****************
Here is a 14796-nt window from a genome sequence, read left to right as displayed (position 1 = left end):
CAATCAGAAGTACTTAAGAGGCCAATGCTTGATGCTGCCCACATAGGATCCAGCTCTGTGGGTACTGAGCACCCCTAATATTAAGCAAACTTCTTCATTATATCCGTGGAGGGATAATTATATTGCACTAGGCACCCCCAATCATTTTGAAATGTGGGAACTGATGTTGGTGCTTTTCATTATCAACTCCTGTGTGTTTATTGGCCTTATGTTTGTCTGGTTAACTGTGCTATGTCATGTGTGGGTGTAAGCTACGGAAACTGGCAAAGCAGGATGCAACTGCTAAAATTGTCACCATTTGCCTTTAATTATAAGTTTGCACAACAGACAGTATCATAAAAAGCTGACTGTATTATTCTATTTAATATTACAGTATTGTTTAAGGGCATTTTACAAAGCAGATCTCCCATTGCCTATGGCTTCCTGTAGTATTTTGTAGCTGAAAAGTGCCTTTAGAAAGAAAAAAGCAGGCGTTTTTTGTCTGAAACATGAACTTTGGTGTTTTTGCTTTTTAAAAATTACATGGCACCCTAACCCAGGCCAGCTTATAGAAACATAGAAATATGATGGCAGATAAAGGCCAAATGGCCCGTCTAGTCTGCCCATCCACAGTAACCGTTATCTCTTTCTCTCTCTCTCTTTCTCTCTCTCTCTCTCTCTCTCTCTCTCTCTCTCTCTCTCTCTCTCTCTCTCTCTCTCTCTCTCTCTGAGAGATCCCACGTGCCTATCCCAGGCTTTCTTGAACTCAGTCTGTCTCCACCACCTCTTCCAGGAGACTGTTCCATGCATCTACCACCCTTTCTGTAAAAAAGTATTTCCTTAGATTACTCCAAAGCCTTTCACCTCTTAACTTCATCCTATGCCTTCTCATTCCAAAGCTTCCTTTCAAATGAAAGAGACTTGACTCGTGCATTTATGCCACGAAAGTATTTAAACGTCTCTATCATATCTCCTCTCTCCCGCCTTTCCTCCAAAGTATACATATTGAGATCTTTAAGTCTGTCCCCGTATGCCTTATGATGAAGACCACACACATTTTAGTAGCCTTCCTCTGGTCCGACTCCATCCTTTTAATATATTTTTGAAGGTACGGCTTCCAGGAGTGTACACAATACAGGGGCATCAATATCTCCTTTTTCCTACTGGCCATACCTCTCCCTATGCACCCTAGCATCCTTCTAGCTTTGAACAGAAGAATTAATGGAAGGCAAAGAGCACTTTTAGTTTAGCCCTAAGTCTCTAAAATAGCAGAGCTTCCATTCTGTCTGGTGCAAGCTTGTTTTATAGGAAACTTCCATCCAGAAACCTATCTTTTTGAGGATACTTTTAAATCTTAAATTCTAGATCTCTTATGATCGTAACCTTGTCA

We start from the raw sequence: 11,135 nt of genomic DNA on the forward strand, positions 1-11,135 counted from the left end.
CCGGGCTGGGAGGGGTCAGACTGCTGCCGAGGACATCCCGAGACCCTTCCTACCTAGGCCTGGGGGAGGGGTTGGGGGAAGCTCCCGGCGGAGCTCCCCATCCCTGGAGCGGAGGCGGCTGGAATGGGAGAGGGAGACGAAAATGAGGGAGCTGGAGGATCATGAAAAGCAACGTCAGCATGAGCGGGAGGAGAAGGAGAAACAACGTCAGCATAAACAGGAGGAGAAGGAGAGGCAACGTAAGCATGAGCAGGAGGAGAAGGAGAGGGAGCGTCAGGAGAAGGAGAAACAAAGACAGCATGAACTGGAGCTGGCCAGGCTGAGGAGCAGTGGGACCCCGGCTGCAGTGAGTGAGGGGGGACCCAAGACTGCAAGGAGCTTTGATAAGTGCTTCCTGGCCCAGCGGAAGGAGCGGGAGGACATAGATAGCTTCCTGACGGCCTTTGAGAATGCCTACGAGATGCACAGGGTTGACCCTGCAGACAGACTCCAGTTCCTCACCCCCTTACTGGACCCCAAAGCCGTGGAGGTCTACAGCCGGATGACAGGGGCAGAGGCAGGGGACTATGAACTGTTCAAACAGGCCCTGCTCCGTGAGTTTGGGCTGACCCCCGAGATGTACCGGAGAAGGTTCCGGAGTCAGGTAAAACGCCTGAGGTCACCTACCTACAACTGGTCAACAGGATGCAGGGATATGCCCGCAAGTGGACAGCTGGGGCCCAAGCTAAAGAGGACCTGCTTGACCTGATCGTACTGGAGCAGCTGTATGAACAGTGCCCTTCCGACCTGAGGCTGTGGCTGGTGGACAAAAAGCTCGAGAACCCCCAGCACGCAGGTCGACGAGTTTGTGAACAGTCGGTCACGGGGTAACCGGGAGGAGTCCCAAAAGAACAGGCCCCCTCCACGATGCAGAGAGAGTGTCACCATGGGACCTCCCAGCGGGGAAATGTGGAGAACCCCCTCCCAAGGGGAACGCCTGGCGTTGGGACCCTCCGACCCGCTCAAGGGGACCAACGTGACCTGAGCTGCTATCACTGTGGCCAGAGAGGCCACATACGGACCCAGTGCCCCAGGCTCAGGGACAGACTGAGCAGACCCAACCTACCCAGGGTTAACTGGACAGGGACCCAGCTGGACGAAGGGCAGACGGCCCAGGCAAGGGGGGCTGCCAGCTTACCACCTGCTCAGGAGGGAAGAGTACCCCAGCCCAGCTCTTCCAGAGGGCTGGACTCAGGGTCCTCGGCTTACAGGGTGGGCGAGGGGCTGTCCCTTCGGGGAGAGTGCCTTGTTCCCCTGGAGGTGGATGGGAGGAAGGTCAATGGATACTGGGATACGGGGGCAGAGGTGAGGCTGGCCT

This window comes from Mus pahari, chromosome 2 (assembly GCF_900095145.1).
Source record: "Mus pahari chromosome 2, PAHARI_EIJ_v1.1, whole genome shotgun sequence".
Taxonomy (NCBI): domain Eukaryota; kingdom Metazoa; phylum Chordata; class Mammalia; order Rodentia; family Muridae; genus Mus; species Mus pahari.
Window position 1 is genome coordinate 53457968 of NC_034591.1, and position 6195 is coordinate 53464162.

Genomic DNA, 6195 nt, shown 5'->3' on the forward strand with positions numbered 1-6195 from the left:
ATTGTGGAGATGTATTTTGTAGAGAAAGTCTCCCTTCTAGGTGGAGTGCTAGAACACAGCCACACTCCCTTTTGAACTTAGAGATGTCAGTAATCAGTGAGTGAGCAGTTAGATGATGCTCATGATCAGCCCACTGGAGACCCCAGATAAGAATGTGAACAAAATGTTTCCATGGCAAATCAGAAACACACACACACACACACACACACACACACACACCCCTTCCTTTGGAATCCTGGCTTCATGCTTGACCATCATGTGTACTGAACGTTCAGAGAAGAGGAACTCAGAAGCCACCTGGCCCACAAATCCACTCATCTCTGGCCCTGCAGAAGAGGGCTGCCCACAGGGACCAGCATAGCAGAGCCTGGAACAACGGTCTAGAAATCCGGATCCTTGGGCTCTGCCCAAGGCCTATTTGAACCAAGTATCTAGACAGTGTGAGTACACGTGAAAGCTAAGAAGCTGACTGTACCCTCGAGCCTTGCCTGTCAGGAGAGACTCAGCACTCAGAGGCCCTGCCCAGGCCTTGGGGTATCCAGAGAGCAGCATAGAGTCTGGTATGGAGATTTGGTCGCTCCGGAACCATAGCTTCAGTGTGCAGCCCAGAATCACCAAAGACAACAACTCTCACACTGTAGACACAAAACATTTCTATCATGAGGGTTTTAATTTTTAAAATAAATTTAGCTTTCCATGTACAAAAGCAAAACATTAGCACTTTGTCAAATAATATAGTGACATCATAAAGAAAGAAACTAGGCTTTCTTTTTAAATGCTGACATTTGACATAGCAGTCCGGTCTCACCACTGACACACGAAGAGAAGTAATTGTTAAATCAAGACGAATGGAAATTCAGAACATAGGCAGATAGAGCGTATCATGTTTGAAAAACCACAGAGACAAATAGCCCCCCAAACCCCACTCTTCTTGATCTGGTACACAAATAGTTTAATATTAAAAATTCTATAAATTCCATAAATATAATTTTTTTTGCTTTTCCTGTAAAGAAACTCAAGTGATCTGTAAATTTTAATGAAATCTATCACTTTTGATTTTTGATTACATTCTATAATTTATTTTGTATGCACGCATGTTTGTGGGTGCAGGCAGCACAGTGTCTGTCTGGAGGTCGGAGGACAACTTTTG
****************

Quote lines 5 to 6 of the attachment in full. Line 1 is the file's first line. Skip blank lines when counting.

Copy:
This window comes from Mus pahari, chromosome 2 (assembly GCF_900095145.1).
Source record: "Mus pahari chromosome 2, PAHARI_EIJ_v1.1, whole genome shotgun sequence".